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Old May 26th, 2011, 06:13 AM   #101
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Quote:
Originally Posted by belfastuniguy View Post
Really.....you have any evidence to support that? Any recent surveys, opinion polls? Anything like that? What about the people in those counties that have no desire whatsoever to be ruled from Dublin, whether they be Catholic, Protestant, Muslim, Atheist or whatever else? What say do they get?


No thought not.


Anyway the border was agreed by the Irish government at the time so less of the bleeding heart. You also signed anyway any claim to them in 1998.

Move on, everyone has. I really don't see any point in discussing this further, it'll never happen. The only possibility of it happening is when/if Northern Ireland as a state votes to support a united Ireland. Until then........lets just be happy we have peace and some stablity FFS.

I can tell you right now Fermanagh, Derry and Tyrone would vote to join the Republic. You know that yourself. And, no, we have not eliminated the goal from our constitution. It's an "aspiration" in the constitution but it still explicitly states that a United Ireland is what we want.

I am happy with stability and peace. But we do not forget the wrongs either. We had the Queen here - and it was very interesting and enjoyable. We have moved on. I am delighted we can accept HM here as an equal sovereign. I think the North is better for the peace. Just look at the development in Belfast. It's wonderful. Let's hope it continues.
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Old May 27th, 2011, 03:07 PM   #102
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Really? The northies have it cushy being part of the UK and they know it, the NHS and such. If i were them, I'd stay put. We couldnt afford them anyway.
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Old July 7th, 2011, 10:34 PM   #103
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I see the News of the World inc the Irish version is shutting up shop.


Proof everything Bertie touches turns to sh*t! :P


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Old July 8th, 2011, 08:35 AM   #104
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Good riddance to that complete rag of a paper (the UK and Irish versions).

Unfortunately, it's just being replaced with "The Sun on Sunday" - they really must think people are thick!
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Old July 9th, 2011, 08:34 PM   #105
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TBF readers of the NOTW generally are.


But check out the Irish Daily Star. How much irony do you think you could possibly fit on one page? At the top it describes the Irish Sun as the "lowlife brit sister rag" and says good riddance to the NOTW and then underneath....




Seems like someone sees a gap in the market!
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Old July 9th, 2011, 08:44 PM   #106
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Tabloids cater to people that lack the ability to comprehend anything beyond a pair of tits or 'news' that contradicts or challenges the bullshit bubble they live in.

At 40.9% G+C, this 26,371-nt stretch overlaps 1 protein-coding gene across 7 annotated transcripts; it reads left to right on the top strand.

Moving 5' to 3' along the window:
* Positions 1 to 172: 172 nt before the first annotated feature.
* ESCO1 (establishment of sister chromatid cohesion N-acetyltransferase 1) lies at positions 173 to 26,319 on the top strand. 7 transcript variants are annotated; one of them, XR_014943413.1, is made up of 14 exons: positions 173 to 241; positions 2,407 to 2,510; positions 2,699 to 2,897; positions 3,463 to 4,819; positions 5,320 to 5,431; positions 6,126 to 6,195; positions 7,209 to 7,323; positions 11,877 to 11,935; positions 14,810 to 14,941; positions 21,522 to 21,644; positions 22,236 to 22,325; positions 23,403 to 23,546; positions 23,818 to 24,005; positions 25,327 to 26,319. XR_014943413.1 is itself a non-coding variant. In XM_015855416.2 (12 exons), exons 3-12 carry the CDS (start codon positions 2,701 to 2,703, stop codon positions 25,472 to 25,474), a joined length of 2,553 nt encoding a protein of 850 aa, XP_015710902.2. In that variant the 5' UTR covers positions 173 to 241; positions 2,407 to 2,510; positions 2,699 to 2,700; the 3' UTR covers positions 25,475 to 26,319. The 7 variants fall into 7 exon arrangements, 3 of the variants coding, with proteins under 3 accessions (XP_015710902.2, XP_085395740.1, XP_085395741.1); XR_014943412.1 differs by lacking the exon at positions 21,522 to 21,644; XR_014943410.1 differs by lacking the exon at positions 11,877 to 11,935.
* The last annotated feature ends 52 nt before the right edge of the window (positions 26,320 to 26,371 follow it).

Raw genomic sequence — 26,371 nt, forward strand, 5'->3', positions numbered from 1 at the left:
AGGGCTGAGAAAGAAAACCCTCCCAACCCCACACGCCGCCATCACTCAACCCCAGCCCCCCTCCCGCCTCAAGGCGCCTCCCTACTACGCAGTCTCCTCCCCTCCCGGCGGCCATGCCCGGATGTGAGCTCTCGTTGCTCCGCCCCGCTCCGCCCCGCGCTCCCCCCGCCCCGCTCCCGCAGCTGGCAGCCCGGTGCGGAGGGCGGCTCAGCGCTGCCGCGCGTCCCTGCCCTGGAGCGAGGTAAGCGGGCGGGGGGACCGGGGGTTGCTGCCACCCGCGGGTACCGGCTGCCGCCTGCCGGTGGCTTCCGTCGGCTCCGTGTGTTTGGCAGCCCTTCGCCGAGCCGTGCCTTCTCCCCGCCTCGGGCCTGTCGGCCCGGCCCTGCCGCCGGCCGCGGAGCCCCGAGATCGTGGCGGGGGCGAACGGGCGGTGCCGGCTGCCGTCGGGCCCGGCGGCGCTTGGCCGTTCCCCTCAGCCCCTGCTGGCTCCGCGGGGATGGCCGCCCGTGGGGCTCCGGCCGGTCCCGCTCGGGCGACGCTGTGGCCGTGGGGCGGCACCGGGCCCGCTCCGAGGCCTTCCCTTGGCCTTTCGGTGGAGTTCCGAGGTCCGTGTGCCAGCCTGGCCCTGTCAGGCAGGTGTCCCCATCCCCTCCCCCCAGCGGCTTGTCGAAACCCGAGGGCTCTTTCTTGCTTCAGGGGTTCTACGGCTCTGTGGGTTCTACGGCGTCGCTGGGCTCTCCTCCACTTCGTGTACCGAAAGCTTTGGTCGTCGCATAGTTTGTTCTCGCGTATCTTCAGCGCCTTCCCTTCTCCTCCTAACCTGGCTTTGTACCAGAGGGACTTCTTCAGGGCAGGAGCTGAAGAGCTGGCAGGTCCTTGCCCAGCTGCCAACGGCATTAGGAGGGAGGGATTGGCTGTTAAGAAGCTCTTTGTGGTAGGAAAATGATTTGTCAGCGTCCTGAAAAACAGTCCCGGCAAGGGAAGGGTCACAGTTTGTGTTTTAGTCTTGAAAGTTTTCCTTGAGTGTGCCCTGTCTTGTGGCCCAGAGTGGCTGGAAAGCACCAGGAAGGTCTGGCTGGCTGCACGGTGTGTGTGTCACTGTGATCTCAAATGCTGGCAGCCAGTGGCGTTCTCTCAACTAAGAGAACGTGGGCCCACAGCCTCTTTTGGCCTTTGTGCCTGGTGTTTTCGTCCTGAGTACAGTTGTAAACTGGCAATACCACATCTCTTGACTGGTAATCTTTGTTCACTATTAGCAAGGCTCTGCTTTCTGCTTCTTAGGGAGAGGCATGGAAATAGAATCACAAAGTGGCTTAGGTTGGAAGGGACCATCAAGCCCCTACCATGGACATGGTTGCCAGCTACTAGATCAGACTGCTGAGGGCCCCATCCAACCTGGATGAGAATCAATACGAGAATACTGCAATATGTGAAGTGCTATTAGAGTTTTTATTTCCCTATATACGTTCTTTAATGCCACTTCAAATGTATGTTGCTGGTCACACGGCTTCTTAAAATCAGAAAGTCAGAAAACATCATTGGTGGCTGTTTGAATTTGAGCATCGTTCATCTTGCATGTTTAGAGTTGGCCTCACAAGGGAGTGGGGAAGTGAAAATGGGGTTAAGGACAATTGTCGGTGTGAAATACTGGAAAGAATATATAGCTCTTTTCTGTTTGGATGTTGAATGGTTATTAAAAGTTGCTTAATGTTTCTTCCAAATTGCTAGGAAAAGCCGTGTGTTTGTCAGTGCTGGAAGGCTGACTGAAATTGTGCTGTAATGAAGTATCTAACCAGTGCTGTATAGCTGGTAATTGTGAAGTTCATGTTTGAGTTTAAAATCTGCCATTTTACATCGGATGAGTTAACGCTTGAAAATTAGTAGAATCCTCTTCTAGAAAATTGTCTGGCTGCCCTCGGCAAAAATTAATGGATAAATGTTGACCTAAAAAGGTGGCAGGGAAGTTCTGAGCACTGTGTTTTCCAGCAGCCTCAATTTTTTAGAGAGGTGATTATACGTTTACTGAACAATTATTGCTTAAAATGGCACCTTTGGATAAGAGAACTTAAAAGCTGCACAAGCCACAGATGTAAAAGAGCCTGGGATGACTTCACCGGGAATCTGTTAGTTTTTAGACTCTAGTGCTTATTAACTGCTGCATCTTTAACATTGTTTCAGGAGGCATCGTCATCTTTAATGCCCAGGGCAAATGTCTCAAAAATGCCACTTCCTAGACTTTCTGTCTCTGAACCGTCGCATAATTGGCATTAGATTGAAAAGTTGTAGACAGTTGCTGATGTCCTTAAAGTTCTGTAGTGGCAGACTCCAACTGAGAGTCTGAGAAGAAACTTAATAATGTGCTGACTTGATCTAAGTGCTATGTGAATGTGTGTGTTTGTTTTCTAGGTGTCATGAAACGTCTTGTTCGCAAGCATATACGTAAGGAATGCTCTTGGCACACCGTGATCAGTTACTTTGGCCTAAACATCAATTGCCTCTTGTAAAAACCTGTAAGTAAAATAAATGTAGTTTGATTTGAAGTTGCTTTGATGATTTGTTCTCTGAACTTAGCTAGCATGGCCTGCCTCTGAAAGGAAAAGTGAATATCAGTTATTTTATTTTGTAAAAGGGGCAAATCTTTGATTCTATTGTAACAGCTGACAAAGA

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Old July 19th, 2011, 01:54 PM   #107
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Finally this fraud is deported after years of wasting taxpayers money.

Quote:
Pamela Izevbekhai and daughters deported
Updated: 12:09, Tuesday, 19 July 2011

A Nigerian woman who fought a long legal battle to remain in Ireland has been deported along with her two daughters.






Pamela Izevbekhai and her daughters Naomi and Jemima have been deported.

The Nigerian woman had fought a long legal battle to remain in Ireland.

Ms Izevbekhai and her daughters were arrested in Sligo at about 1.30am on foot of a deportation order signed by Minister for Justice Alan Shatter.
The family were put on a charter flight from Dublin Airport bound for Lagos, via Frankfurt at about 5.30am.

Ms Izevbekhai sought asylum on the grounds that her daughters would be subjected to female genital mutilation if they returned to Nigeria.

The documents on which she based her case were found to be forged and she recently lost a case at the European Courts of Human Rights in a further attempt to remain in Ireland.

RTE


Quote:
She brought the case to the European Court of Human Rights but the Court has now found she and her husband could protect their children in Nigeria owning a 5-bedroom villa with the use of 3 cars.


The Court found her husband has considerable financial resources and could relocate the family to parts of Nigeria where female mutilation is less common

It's funny but before the ECHR gave their verdict I distinctly recall the bleeding hearts going into battle on her behalf. They were very absent after the ruling. Shows how naieve they were.

I wonder will she repay the roughly €1 million euros she has cost taxpayers from her villa in Nigeria?
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Old August 11th, 2011, 04:47 PM   #108
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I move to Dublin on Sunday. Work starts Monday.
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Old August 11th, 2011, 04:53 PM   #109
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I move to Dublin on Sunday. Work starts Monday.